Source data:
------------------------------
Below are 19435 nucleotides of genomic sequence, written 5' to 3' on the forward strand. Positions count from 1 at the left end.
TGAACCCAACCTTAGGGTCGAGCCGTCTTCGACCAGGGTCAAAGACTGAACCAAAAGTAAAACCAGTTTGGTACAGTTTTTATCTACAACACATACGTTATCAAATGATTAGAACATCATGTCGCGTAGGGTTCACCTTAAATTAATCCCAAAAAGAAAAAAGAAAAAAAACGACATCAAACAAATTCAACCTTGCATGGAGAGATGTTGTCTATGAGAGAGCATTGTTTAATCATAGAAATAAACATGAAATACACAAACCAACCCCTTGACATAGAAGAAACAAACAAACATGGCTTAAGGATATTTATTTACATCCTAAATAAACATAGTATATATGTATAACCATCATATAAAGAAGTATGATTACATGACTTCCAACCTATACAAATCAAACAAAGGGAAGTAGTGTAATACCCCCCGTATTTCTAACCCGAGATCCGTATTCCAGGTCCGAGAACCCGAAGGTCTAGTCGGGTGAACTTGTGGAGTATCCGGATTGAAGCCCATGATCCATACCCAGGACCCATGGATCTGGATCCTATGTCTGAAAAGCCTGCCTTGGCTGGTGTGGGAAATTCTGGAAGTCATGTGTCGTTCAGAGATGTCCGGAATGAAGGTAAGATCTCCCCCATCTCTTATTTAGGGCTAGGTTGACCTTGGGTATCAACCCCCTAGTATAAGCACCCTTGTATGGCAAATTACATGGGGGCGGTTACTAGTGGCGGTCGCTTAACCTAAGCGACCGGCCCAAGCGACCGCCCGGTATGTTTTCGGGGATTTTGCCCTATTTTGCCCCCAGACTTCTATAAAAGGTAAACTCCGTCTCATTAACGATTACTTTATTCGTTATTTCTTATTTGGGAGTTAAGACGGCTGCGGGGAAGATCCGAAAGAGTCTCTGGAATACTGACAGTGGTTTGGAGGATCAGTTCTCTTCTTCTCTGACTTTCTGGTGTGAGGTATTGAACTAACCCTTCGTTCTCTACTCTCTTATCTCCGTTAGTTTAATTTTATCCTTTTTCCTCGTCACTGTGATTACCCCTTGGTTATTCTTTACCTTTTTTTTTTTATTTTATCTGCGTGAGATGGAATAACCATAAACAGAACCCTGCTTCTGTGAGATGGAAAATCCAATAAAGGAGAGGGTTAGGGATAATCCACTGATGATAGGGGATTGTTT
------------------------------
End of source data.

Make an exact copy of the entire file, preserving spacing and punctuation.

Below are 19435 nucleotides of genomic sequence, written 5' to 3' on the forward strand. Positions count from 1 at the left end.
TGAACCCAACCTTAGGGTCGAGCCGTCTTCGACCAGGGTCAAAGACTGAACCAAAAGTAAAACCAGTTTGGTACAGTTTTTATCTACAACACATACGTTATCAAATGATTAGAACATCATGTCGCGTAGGGTTCACCTTAAATTAATCCCAAAAAGAAAAAAGAAAAAAAACGACATCAAACAAATTCAACCTTGCATGGAGAGATGTTGTCTATGAGAGAGCATTGTTTAATCATAGAAATAAACATGAAATACACAAACCAACCCCTTGACATAGAAGAAACAAACAAACATGGCTTAAGGATATTTATTTACATCCTAAATAAACATAGTATATATGTATAACCATCATATAAAGAAGTATGATTACATGACTTCCAACCTATACAAATCAAACAAAGGGAAGTAGTGTAATACCCCCCGTATTTCTAACCCGAGATCCGTATTCCAGGTCCGAGAACCCGAAGGTCTAGTCGGGTGAACTTGTGGAGTATCCGGATTGAAGCCCATGATCCATACCCAGGACCCATGGATCTGGATCCTATGTCTGAAAAGCCTGCCTTGGCTGGTGTGGGAAATTCTGGAAGTCATGTGTCGTTCAGAGATGTCCGGAATGAAGGTAAGATCTCCCCCATCTCTTATTTAGGGCTAGGTTGACCTTGGGTATCAACCCCCTAGTATAAGCACCCTTGTATGGCAAATTACATGGGGGCGGTTACTAGTGGCGGTCGCTTAACCTAAGCGACCGGCCCAAGCGACCGCCCGGTATGTTTTCGGGGATTTTGCCCTATTTTGCCCCCAGACTTCTATAAAAGGTAAACTCCGTCTCATTAACGATTACTTTATTCGTTATTTCTTATTTGGGAGTTAAGACGGCTGCGGGGAAGATCCGAAAGAGTCTCTGGAATACTGACAGTGGTTTGGAGGATCAGTTCTCTTCTTCTCTGACTTTCTGGTGTGAGGTATTGAACTAACCCTTCGTTCTCTACTCTCTTATCTCCGTTAGTTTAATTTTATCCTTTTTCCTCGTCACTGTGATTACCCCTTGGTTATTCTTTACCTTTTTTTTTTTATTTTATCTGCGTGAGATGGAATAACCATAAACAGAACCCTGCTTCTGTGAGATGGAAAATCCAATAAAGGAGAGGGTTAGGGATAATCCACTGATGATAGGGGATTGTTT